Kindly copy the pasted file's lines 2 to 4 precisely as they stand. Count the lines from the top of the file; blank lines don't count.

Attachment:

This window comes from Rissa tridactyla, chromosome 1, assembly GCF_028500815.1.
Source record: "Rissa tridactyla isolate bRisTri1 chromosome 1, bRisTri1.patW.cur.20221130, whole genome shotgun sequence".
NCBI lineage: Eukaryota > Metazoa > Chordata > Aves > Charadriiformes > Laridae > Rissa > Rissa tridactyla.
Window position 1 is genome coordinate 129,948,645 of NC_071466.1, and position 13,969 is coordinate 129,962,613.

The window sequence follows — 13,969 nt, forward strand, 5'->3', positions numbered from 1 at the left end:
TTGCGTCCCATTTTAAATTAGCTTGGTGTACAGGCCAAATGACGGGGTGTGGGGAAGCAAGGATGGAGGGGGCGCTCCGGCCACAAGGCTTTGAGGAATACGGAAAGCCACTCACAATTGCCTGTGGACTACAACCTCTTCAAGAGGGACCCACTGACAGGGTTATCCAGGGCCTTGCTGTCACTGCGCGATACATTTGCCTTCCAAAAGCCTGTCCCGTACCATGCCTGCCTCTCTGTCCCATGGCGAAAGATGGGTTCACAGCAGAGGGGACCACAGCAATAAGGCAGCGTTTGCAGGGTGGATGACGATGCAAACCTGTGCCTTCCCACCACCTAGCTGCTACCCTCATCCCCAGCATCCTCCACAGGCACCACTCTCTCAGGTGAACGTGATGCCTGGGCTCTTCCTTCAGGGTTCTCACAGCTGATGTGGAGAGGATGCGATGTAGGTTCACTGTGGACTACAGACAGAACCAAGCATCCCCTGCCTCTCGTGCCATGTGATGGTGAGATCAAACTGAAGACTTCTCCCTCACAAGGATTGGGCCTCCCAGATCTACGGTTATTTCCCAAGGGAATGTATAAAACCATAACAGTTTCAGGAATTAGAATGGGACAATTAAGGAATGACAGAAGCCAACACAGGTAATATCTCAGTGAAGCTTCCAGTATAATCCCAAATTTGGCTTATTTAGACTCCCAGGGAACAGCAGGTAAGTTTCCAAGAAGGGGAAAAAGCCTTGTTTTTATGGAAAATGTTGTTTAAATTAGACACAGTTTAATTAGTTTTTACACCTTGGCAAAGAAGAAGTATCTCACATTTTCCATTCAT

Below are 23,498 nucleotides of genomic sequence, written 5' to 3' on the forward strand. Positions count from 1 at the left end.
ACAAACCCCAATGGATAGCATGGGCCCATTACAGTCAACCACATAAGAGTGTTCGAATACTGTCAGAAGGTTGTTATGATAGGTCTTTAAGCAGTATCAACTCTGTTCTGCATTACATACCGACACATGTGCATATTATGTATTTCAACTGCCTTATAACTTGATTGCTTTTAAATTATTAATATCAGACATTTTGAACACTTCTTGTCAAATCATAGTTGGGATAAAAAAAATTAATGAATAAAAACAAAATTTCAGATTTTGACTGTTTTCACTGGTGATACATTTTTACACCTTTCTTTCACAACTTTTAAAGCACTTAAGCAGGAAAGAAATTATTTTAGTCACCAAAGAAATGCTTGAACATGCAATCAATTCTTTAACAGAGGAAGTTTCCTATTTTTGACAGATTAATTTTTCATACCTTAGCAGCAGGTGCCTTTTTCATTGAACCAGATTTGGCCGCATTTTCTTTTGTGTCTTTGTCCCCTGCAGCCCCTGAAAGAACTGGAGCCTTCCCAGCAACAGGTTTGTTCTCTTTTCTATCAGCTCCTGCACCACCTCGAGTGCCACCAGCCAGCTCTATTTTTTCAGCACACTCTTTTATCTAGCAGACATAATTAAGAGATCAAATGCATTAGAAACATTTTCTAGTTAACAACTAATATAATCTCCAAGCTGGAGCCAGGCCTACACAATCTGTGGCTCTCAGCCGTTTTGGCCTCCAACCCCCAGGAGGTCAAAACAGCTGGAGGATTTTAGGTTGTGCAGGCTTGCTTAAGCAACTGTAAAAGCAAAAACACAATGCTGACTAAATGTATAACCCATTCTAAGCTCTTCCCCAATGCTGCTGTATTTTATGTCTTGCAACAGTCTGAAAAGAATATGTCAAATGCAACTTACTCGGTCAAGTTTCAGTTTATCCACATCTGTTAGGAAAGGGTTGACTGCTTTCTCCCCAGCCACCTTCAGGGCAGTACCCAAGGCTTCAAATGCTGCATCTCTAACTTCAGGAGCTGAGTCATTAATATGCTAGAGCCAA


Source record: "Rissa tridactyla isolate bRisTri1 chromosome 1, bRisTri1.patW.cur.20221130, whole genome shotgun sequence".
NCBI lineage: Eukaryota > Metazoa > Chordata > Aves > Charadriiformes > Laridae > Rissa > Rissa tridactyla.
Window position 1 is genome coordinate 129,948,645 of NC_071466.1, and position 13,969 is coordinate 129,962,613.